Frida Kahlo in Paris

Curator Didier Schulmann explores the artist’s tumultuous time in the French capital

By Google Arts & Culture

On March 17, 1939, in Neuilly-sur-Seine, Wassily Kandinsky describes his first impression of Frida Kahlo in a letter to his friends Anni and Josef Albers:

"We currently have an exhibition of Mexican art on display. There are pieces of ancient Mexican art, sculptures, very interesting […] then a lot of popular art, and finally a large number of paintings by Diego de Rivera's wife, which have a strong surrealist tone. She was there in person, in Mexican dress – very charming. It seems that she always dresses like that. There were many rather eccentric looking ladies – the Montparnasse spirit – but none could rival the Mexican dress. "[1]

The Frame by Frida Kahlo (From the collection Centre Pompidou)

Kahlo’s self-portrait The Frame (1938), whose story began with André Breton's trip to Mexico during the summer of 1938, was among this "large number of paintings." Breton’s encounters with Leon Trotsky and Rivera led him to Kahlo and her paintings. In November of the same year, he wrote the catalog text for Kahlo's first solo exhibition in New York. A few months later, at the end of winter 1939, Breton organized a Mexican art exhibition for which Frida had 18 paintings sent from her New York exhibition. However, she was disappointed with how her work was handled: she expected a modest one-woman show but found her work buried among a jumble of more than 150 disparate pieces. Naive art and votive paintings rubbed shoulders with popular art of all kinds, Pre-Columbian items and photographs by Manuel Álvarez Bravo, among which The Frame was a little lost.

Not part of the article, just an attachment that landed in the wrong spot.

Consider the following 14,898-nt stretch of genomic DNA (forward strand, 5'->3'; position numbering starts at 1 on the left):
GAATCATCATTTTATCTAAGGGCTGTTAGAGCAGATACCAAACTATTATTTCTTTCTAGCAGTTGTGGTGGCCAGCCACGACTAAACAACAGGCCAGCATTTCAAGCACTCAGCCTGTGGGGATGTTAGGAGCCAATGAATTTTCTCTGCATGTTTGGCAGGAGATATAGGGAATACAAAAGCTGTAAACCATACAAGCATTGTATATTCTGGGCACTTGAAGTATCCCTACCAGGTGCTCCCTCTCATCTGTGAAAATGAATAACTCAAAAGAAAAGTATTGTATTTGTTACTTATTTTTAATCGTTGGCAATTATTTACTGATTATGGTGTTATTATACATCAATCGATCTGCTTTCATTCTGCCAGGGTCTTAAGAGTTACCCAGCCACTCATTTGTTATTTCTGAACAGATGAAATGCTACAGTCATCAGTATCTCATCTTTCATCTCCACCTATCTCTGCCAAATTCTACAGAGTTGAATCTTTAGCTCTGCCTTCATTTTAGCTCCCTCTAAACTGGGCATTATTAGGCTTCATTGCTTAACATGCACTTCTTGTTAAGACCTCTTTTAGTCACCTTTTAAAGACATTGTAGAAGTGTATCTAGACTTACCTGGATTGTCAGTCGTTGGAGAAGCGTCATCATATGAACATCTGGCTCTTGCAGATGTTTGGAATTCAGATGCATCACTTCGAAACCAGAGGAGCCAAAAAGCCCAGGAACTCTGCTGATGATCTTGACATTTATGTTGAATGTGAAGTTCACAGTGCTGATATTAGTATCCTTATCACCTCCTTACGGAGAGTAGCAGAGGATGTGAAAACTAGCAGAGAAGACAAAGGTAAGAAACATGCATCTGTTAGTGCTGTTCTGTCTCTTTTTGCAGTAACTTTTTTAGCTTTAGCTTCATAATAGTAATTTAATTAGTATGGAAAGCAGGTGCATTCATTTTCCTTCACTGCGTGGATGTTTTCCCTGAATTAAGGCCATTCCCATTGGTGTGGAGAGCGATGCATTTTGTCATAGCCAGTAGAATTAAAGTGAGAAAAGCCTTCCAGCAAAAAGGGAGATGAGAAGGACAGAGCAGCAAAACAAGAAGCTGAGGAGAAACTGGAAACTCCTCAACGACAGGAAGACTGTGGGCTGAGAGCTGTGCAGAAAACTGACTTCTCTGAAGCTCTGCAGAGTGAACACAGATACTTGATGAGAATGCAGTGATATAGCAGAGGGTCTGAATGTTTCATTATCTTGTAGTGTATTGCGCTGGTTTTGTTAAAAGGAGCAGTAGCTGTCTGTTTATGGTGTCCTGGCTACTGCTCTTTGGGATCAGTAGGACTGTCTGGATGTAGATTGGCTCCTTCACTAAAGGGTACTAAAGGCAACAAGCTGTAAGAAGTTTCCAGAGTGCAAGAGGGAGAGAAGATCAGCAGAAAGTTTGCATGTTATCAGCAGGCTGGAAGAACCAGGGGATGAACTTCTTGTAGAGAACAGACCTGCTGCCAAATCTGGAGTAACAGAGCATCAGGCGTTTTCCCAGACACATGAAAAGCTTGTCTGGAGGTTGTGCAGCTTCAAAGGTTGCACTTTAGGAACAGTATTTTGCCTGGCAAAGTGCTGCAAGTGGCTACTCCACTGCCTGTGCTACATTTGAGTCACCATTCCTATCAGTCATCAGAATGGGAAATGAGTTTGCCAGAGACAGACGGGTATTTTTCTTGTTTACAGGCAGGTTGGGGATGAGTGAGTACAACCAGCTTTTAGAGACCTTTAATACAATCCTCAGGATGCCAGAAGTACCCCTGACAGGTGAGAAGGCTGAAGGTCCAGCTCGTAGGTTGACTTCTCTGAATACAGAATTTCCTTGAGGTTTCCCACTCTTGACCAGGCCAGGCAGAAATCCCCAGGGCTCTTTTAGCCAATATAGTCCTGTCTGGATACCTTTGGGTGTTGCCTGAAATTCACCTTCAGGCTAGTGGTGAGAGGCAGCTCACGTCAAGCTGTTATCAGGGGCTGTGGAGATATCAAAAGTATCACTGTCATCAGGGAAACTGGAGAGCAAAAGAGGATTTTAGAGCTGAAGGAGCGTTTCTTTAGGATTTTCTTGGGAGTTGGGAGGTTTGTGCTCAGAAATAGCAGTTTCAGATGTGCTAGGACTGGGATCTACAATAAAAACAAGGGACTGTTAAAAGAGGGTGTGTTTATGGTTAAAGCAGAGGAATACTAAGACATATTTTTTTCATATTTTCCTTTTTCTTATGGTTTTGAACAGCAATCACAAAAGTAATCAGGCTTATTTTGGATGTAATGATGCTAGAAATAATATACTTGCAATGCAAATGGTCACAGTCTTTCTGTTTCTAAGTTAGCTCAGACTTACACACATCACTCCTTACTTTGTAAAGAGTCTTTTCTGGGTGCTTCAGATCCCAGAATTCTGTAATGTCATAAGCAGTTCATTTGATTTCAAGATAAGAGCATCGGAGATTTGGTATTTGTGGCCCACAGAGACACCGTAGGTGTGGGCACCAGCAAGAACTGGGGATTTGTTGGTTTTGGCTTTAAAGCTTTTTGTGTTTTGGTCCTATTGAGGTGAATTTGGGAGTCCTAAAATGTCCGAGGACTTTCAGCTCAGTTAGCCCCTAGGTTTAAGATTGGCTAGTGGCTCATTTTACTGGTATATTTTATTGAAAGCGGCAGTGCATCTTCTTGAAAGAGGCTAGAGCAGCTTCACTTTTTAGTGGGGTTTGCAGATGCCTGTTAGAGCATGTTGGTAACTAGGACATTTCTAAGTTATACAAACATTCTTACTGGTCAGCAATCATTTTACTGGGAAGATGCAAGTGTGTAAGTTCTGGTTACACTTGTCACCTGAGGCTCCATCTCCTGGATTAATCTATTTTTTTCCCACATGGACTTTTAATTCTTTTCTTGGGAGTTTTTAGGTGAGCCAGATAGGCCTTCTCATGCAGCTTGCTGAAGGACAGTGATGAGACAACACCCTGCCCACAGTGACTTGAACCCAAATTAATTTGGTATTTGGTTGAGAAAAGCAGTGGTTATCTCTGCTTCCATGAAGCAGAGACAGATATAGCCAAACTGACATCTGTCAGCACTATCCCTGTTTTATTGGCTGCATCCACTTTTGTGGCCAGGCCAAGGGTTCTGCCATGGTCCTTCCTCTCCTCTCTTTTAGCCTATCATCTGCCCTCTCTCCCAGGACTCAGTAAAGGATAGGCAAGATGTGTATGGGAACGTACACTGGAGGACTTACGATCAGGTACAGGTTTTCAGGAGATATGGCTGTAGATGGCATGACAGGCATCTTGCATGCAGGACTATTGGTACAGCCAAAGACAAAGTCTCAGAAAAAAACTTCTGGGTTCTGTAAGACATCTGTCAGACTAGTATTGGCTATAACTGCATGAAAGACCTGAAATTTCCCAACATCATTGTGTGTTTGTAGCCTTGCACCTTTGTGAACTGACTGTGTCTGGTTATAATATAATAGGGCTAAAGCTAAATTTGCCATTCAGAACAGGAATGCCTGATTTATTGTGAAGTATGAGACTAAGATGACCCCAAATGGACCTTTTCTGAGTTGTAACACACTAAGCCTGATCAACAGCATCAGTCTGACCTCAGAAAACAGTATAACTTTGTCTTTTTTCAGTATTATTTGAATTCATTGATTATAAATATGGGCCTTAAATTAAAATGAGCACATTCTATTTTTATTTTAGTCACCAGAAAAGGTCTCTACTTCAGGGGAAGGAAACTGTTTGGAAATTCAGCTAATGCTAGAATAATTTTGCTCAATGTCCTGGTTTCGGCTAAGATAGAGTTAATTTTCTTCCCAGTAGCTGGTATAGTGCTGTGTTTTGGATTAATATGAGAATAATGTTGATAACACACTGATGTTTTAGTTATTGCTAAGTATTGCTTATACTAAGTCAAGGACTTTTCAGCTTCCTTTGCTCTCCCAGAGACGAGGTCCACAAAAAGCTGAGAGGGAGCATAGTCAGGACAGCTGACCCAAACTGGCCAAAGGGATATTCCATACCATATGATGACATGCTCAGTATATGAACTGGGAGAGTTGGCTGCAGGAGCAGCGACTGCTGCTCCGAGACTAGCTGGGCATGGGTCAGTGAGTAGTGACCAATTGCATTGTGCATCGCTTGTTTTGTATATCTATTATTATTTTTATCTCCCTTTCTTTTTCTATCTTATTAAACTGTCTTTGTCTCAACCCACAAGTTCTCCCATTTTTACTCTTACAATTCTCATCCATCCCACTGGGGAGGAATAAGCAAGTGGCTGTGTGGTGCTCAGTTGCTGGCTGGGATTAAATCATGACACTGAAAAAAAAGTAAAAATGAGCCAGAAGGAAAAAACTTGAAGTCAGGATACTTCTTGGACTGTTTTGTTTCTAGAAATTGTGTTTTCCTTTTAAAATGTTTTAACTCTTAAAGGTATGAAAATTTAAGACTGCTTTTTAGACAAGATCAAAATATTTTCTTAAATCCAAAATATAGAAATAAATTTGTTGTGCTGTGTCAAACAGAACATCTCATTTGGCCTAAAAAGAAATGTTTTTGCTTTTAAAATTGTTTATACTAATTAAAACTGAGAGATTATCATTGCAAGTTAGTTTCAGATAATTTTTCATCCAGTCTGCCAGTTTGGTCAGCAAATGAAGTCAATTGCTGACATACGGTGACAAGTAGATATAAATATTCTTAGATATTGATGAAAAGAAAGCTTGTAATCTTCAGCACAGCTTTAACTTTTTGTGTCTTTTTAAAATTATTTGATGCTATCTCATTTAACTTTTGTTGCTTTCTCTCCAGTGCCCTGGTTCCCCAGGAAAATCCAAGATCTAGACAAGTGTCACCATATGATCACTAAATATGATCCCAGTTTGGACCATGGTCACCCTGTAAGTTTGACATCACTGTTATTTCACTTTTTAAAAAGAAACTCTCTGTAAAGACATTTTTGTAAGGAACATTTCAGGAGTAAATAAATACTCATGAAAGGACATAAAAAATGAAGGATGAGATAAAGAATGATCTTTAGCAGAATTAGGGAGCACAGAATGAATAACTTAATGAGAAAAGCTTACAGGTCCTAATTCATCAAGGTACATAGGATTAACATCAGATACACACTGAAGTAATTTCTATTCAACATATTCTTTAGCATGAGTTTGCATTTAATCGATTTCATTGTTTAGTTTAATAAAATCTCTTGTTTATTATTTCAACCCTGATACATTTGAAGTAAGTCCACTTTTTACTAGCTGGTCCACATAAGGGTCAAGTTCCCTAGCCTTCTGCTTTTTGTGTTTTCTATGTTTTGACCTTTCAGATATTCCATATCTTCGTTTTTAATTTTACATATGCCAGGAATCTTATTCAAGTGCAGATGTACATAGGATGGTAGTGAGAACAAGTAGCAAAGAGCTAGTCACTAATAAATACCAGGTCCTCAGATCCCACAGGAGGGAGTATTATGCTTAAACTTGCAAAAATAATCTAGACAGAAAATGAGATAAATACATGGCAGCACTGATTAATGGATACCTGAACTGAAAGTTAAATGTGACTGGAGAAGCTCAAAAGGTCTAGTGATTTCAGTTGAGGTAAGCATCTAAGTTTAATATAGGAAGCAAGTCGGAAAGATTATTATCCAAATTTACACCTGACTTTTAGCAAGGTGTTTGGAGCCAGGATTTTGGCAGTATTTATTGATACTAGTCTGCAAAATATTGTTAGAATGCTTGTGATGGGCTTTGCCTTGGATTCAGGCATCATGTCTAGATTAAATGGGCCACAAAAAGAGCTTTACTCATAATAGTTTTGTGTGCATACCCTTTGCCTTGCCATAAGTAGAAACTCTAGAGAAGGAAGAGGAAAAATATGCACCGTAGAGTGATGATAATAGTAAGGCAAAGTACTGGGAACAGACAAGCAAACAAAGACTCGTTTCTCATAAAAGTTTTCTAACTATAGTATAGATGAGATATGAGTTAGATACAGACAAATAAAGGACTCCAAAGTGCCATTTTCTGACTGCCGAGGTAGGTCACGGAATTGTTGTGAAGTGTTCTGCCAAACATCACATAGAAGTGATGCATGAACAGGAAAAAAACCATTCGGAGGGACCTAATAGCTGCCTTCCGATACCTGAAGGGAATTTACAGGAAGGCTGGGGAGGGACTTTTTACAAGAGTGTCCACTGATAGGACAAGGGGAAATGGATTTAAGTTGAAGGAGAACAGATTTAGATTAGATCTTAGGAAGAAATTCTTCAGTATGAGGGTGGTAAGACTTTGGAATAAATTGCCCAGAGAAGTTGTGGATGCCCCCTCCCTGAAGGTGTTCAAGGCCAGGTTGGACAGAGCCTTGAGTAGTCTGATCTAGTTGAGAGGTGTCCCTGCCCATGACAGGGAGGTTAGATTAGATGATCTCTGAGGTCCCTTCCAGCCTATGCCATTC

The Frame by Frida KahloCentre Pompidou

Frida Kahlo's letter to Nickolas Muray (From the collection of Archives of American Art, Smithsonian Institution)

Frida Kahlo, Paris, France letter to Nickolas Muray, New York, N.Y. by Frida KahloArchives of American Art, Smithsonian Institution

André Breton by Man Ray (From the collection of Museo Frida Kahlo)